Tossing and Tortured 'Till Dawn

I come back to you now, at the turn of the tide.

Wednesday, February 11, 2009

Everyone okay out there this morning? Seattle? Portland?

I live just at the base of a 350-foot hill, surrounded by an admittedly dwindling number of trees, and find the weather out my window has little to do with the "real" weather everywhere else.

This means that, on days like today, I don't realize anything is out of the ordinary until I'm out of my complex and up the hill, when I notice, hey, the road looks all sparkly. While this is kind of pretty, it's also slick!

Yesterday, I got only a dusting of snow on my lenses, but I hear that Seattle had more snow. For all of those folks living in places where it's actually cold, don't get started about how you cna ride in snow just fine, you don't know what all the fuss is about. When it's just barely 32 degrees outside, and the snow and frost is semi-congealed on the ground, you wouldn't want to ride, either.

You've read the physics of ice skating, right? You don't skate ON the ice, you skate ABOVE it, on a thin layer of meltwater trapped between the blades and the frozen surface.

It's like that, only, without the triple toe loops. And crashing sucks more.

This is only maybe four degrees colder than average for the area, but there's a big difference between 35, where it's just wet, and 31, when it's a slick wonderland.

If you've made it in, perhaps you can answer this question about nerves and fingers for me: when I start a ride in colder temperatures, of course my hands get cold, but my LEFT INDEX FINGER almost immediately becomes painfully cold. What gives? I am sure this is some kind of nerve or circulation issue, but I'm not sure if there's an easy fix.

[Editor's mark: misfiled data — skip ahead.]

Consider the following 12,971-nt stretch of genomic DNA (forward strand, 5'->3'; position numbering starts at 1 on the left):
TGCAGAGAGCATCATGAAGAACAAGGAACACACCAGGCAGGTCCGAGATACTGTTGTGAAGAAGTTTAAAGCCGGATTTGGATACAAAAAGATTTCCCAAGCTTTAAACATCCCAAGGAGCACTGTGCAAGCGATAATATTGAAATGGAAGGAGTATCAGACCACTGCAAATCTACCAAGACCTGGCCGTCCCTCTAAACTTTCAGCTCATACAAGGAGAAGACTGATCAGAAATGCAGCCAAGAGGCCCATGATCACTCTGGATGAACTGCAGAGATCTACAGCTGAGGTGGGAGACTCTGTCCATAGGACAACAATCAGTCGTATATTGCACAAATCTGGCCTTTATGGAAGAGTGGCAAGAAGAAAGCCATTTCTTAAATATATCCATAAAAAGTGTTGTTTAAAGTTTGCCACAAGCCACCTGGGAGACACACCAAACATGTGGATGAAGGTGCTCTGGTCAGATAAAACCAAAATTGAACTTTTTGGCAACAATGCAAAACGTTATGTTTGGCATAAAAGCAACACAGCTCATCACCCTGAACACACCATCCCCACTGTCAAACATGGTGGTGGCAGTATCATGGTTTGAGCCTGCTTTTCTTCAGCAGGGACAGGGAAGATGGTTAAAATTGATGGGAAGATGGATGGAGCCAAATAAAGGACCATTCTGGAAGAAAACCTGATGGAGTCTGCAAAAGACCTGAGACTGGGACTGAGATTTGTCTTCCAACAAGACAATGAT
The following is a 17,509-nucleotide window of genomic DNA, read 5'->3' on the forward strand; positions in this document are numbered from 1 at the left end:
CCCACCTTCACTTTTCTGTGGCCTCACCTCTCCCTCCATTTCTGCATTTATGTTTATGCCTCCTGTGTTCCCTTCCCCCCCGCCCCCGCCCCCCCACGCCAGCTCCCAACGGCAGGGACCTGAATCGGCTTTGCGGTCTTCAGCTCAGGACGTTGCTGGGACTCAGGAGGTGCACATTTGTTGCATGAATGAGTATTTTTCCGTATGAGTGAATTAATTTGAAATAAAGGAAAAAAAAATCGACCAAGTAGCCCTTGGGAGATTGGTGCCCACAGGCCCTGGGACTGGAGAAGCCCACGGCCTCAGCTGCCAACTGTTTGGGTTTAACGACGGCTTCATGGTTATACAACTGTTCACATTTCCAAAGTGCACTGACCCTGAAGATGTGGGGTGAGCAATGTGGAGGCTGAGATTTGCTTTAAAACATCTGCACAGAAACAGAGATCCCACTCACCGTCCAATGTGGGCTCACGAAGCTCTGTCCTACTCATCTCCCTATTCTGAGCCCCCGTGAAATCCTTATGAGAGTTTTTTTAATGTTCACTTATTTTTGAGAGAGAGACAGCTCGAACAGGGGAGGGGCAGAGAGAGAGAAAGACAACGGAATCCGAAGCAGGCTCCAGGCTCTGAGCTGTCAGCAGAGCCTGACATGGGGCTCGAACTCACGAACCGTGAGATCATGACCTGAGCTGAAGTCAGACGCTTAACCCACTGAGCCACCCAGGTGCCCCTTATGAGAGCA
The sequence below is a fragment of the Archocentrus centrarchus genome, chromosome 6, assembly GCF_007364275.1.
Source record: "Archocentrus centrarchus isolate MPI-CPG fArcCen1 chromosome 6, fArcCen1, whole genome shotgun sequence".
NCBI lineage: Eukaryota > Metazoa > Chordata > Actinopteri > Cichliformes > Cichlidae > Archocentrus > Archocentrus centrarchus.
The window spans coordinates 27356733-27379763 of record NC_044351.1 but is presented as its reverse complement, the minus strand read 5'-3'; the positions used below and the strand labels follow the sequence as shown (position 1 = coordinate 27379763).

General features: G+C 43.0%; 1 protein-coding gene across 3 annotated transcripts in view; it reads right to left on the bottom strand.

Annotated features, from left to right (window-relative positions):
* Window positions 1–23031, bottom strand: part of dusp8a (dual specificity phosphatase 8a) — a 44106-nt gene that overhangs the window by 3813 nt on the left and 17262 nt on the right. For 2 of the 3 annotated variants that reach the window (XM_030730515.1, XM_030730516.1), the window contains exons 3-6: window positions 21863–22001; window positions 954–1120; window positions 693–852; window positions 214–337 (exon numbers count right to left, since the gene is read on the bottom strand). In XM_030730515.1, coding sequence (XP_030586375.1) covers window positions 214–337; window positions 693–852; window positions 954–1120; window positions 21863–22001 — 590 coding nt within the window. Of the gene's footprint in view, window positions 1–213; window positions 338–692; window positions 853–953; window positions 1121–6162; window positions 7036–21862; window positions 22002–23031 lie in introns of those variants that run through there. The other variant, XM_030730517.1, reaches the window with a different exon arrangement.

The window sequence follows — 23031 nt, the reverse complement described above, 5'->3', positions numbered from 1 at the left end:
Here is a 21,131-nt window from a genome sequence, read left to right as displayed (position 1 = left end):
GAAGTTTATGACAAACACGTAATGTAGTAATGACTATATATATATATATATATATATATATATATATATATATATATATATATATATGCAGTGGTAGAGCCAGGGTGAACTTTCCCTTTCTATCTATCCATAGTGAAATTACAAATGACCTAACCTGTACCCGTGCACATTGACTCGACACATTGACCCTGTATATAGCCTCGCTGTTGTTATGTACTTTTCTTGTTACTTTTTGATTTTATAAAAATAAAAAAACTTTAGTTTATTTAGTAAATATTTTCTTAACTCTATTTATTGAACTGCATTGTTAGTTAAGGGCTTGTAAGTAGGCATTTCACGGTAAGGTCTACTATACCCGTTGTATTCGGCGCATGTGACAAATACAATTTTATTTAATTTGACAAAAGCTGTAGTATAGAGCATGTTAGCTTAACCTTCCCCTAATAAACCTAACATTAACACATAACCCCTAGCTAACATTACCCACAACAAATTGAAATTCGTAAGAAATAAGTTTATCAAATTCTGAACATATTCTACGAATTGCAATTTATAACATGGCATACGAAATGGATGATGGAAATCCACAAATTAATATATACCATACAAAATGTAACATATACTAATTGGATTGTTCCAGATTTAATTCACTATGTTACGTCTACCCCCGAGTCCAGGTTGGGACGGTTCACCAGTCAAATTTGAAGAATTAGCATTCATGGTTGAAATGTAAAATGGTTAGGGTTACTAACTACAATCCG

It happens wearing any of my 3 pairs of long-fingered gloves, and it feels colder near the start of a ride. If I ride harder, it often goes away, which leads me to believe it's somehow circulation-related. If the cold "sets in," though, it'll hurt and tingle as it warms up, and then feel a tad numb for the next four hours or so. Weird. Ideas?


  • At 9:38 PM , Blogger Miriam. said...

    Rayaud's Syndrome or Disease. Google it. I've got the disease, most common is the syndrome. I've given up on ever feeling my feet below 55F. Mom has it too, and her naturopath suggested ginko. She says it has helped.

  • At 9:48 PM , Blogger Miriam. said...

    That should be Raynauds...whoops

  • At 7:43 AM , Blogger Stoked said...

    If you ever, ever got frostbite or anything even sort of close to frostbite, that digit will always be the one that gets cold first and most easily.

  • At 7:53 AM , Blogger Argentius said...


    I haven't spent a lot of time in the arctic, but, "anything close to frostbite" is a pretty broad stroke. Maybe.


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